In a normal year, today is Tax Day in America. Millions of households would typically hit submit sometime this week to file their taxes and receive returns from state and federal governments. The COVID-19 pandemic pushed the federal filing deadline back, but that doesn’t change the fact that there are blatant racial disparities in our tax system.
Currently, the IRS doesn’t ask for a filer’s race or ethnicity. Other disparities reveal themselves in our actual tax code; the rules that dictate how much we owe our government every year.
One of the most obvious expressions of such inequality is who benefits the most from tax breaks. While your mind might jump to billionaire tax breaks that have allowed figures like Jeff Bezos and Elon Musk to avoid surrendering significant chunks of their wealth, these tax breaks exist for the middle-class too.
For example, the government offers deductions for mortgage interest payments. In other words, if you’re paying a mortgage, you end up paying less on your taxes. Studies have determined that such provisions will cost the federal government over $280 billion between 2019 and 2022 alone.
It’s well-documented that homeownership varies widely by race. White taxpayers are about 16% more likely to own their home than the next highest group, the AAPI community. Black people are more than 30% less likely than their white counterparts to own their home.
This gap in homeownership and corresponding inequality in tax benefits is the result of discriminatory housing practices like redlining. Redlining was the practice of denying home loans to people of color based on where they wanted to move, creating intentionally majority-white neighborhoods.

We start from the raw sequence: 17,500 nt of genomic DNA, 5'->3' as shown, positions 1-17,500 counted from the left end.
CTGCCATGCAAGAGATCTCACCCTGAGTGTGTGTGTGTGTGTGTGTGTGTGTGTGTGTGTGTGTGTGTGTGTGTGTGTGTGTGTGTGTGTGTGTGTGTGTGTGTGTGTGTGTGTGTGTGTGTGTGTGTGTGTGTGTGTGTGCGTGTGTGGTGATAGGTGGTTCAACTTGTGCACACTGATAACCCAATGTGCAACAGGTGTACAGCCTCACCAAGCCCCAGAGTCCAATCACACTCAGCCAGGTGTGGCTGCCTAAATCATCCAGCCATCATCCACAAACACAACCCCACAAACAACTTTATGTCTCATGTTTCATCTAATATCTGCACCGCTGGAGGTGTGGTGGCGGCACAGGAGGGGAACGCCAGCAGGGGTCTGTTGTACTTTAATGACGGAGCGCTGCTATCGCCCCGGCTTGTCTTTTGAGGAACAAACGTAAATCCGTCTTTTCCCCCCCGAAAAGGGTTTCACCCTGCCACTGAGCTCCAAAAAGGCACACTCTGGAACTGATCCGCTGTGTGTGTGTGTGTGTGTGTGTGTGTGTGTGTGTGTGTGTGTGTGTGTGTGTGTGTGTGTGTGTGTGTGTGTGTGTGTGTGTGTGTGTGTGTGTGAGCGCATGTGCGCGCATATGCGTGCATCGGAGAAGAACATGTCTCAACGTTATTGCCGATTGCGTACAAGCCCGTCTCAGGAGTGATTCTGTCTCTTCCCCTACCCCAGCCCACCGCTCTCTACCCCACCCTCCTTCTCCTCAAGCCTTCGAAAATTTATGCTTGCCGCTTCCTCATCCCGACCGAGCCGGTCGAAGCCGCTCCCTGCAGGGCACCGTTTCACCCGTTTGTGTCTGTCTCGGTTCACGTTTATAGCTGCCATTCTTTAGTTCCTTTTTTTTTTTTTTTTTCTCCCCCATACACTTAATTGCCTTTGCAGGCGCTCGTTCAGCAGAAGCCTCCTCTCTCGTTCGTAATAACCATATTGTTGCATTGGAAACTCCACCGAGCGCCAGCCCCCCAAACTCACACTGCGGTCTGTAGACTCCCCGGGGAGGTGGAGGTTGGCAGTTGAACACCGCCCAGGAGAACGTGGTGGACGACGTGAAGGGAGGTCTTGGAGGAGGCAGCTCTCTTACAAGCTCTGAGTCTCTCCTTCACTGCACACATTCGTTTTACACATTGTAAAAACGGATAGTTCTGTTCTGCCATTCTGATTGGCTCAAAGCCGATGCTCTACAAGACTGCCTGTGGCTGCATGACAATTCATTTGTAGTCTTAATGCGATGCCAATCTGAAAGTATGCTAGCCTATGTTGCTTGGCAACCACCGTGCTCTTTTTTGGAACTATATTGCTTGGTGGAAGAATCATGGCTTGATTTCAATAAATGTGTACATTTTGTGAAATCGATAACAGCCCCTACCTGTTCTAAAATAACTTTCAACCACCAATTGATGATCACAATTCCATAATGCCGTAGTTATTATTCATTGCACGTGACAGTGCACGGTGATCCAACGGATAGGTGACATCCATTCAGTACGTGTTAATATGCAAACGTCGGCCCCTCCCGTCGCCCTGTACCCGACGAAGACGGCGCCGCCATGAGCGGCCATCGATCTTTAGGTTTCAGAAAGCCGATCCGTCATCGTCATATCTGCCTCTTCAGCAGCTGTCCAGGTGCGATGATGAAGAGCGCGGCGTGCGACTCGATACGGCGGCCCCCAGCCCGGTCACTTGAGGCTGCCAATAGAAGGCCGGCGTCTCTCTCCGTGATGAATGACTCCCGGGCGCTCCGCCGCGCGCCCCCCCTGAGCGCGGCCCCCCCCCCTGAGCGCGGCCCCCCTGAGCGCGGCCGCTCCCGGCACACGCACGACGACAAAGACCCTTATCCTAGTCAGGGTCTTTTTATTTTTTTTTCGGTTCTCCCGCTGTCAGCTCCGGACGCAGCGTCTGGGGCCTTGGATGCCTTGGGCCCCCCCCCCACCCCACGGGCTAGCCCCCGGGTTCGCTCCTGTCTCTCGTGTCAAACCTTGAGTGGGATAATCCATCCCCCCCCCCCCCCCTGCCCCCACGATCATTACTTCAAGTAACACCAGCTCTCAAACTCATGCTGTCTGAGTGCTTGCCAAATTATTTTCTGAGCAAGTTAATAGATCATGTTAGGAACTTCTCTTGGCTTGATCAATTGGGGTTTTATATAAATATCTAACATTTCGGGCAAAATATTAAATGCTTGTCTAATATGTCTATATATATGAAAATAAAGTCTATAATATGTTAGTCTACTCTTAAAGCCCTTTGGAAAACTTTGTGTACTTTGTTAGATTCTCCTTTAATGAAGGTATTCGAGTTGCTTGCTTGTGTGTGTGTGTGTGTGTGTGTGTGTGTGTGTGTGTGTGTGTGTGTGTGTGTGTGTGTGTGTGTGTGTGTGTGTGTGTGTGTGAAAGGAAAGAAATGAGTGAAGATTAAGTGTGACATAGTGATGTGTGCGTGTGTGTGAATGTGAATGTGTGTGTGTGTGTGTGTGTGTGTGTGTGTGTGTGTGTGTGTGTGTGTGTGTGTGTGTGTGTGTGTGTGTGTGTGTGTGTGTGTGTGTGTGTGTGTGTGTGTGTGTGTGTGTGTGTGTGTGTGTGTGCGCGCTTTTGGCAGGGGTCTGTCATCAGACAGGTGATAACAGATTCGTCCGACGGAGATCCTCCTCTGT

Such historical discrimination surfaces when we look at the tax policy of today.
The IRS asks for identification information when filling out taxes. Requiring a social security number leaves millions of undocumented immigrants unable to pay taxes. Black filers are also less likely to seek eligibility for marriage deductions as well as IRA contributions, pensions, and dividends.
Another blind spot in our tax code is student debt. The IRS offers deductions for payments on the interest of student loans – as long as households earn less than $80,000 for singles and $165,000 for joint filers. This can’t be used by those with no income tax liability, however, and therefore benefits mostly middle- and upper-class white families.
Although students of color are more likely to borrow, they don’t really enjoy noticeably more tax relief. Families of Black and Brown borrowers have debt-to-asset ratios way higher than white families, making it more likely the former group will default on loans.
Tax policy helps reveal systemic inequities that already exist. Admittedly, a number of deductions and relief mechanisms seek to lessen the burden on lower-income families. But those are small, retroactive solutions to vast problems. To reflect social justice and equality in our tax code, we can’t simply change IRS policy and move on. The root causes of these gaps (affordable housing, the student loan crisis, citizenship, etc.) are more worthy of reform.
We think about “leveling the playing field” through taxation so often. Proposals from a number of high-profile federal legislators seek to bolster social services through taxing the ultra-wealthy among us. And these changes can really make a difference in the lives of marginalized groups.
If we think of taxes as a product of – not the cause of – inequality, we can shift focus to the larger discrimination inherent to our institutions.